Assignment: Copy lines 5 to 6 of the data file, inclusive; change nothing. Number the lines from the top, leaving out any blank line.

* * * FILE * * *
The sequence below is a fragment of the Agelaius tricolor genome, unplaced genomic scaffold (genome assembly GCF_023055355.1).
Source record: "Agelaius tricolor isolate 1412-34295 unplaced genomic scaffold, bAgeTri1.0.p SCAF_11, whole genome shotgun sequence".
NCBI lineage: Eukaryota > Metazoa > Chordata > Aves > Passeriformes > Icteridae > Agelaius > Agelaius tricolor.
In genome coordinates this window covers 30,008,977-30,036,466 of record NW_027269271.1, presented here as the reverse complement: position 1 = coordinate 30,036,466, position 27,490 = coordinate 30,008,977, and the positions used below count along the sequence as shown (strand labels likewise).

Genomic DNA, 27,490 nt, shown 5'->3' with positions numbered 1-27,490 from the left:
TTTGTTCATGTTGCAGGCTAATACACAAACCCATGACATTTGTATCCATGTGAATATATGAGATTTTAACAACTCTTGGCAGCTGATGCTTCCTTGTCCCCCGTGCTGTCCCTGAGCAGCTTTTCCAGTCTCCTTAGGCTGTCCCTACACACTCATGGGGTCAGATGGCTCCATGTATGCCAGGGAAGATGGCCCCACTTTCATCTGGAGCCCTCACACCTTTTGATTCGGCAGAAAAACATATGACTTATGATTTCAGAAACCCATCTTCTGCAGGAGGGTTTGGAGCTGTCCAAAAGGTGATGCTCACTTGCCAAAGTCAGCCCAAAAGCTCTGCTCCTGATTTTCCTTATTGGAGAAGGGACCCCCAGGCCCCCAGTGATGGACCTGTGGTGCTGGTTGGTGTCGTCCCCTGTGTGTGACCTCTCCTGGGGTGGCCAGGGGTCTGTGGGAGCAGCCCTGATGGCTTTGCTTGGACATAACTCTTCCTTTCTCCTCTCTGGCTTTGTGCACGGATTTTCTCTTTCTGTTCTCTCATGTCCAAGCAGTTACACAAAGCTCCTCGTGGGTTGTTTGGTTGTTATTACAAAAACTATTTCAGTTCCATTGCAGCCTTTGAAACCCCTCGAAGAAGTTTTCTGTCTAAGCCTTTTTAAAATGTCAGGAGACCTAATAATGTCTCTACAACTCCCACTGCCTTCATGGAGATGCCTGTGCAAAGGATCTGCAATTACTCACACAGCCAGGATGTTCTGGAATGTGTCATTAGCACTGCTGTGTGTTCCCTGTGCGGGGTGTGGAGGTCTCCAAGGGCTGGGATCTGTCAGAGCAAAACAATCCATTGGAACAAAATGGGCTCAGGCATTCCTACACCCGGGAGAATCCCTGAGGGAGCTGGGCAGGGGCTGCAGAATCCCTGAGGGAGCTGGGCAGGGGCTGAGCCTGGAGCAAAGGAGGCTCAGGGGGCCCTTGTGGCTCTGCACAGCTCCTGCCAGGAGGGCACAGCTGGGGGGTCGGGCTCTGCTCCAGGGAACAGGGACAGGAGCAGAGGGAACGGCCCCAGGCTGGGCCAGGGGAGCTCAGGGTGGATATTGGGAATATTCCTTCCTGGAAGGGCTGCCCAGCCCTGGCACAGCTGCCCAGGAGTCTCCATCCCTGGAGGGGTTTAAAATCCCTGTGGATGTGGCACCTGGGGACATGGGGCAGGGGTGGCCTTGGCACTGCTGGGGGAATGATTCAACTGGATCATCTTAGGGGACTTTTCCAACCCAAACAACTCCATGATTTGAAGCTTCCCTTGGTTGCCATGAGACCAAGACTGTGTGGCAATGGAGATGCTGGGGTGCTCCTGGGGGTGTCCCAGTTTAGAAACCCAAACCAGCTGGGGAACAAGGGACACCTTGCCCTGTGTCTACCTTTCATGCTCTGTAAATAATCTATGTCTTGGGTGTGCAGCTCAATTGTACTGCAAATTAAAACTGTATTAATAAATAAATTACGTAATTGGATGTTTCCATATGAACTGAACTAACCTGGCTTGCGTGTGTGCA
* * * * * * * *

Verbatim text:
Genomic DNA, 27,490 nt, shown 5'->3' with positions numbered 1-27,490 from the left:
TTTGTTCATGTTGCAGGCTAATACACAAACCCATGACATTTGTATCCATGTGAATATATGAGATTTTAACAACTCTTGGCAGCTGATGCTTCCTTGTCCCCCGTGCTGTCCCTGAGCAGCTTTTCCAGTCTCCTTAGGCTGTCCCTACACACTCATGGGGTCAGATGGCTCCATGTATGCCAGGGAAGATGGCCCCACTTTCATCTGGAGCCCTCACACCTTTTGATTCGGCAGAAAAACATATGACTTATGATTTCAGAAACCCATCTTCTGCAGGAGGGTTTGGAGCTGTCCAAAAGGTGATGCTCACTTGCCAAAGTCAGCCCAAAAGCTCTGCTCCTGATTTTCCTTATTGGAGAAGGGACCCCCAGGCCCCCAGTGATGGACCTGTGGTGCTGGTTGGTGTCGTCCCCTGTGTGTGACCTCTCCTGGGGTGGCCAGGGGTCTGTGGGAGCAGCCCTGATGGCTTTGCTTGGACATAACTCTTCCTTTCTCCTCTCTGGCTTTGTGCACGGATTTTCTCTTTCTGTTCTCTCATGTCCAAGCAGTTACACAAAGCTCCTCGTGGGTTGTTTGGTTGTTATTACAAAAACTATTTCAGTTCCATTGCAGCCTTTGAAACCCCTCGAAGAAGTTTTCTGTCTAAGCCTTTTTAAAATGTCAGGAGACCTAATAATGTCTCTACAACTCCCACTGCCTTCATGGAGATGCCTGTGCAAAGGATCTGCAATTACTCACACAGCCAGGATGTTCTGGAATGTGTCATTAGCACTGCTGTGTGTTCCCTGTGCGGGGTGTGGAGGTCTCCAAGGGCTGGGATCTGTCAGAGCAAAACAATCCATTGGAACAAAATGGGCTCAGGCATTCCTACACCCGGGAGAATCCCTGAGGGAGCTGGGCAGGGGCTGCAGAATCCCTGAGGGAGCTGGGCAGGGGCTGAGCCTGGAGCAAAGGAGGCTCAGGGGGCCCTTGTGGCTCTGCACAGCTCCTGCCAGGAGGGCACAGCTGGGGGGTCGGGCTCTGCTCCAGGGAACAGGGACAGGAGCAGAGGGAACGGCCCCAGGCTGGGCCAGGGGAGCTCAGGGTGGATATTGGGAATATTCCTTCCTGGAAGGGCTGCCCAGCCCTGGCACAGCTGCCCAGGAGTCTCCATCCCTGGAGGGGTTTAAAATCCCTGTGGATGTGGCACCTGGGGACATGGGGCAGGGGTGGCCTTGGCACTGCTGGGGGAATGATTCAACTGGATCATCTTAGGGGACTTTTCCAACCCAAACAACTCCATGATTTGAAGCTTCCCTTGGTTGCCATGAGACCAAGACTGTGTGGCAATGGAGATGCTGGGGTGCTCCTGGGGGTGTCCCAGTTTAGAAACCCAAACCAGCTGGGGAACAAGGGACACCTTGCCCTGTGTCTACCTTTCATGCTCTGTAAATAATCTATGTCTTGGGTGTGCAGCTCAATTGTACTGCAAATTAAAACTGTATTAATAAATAAATTACGTAATTGGATGTTTCCATATGAACTGAACTAACCTGGCTTGCGTGTGTGCA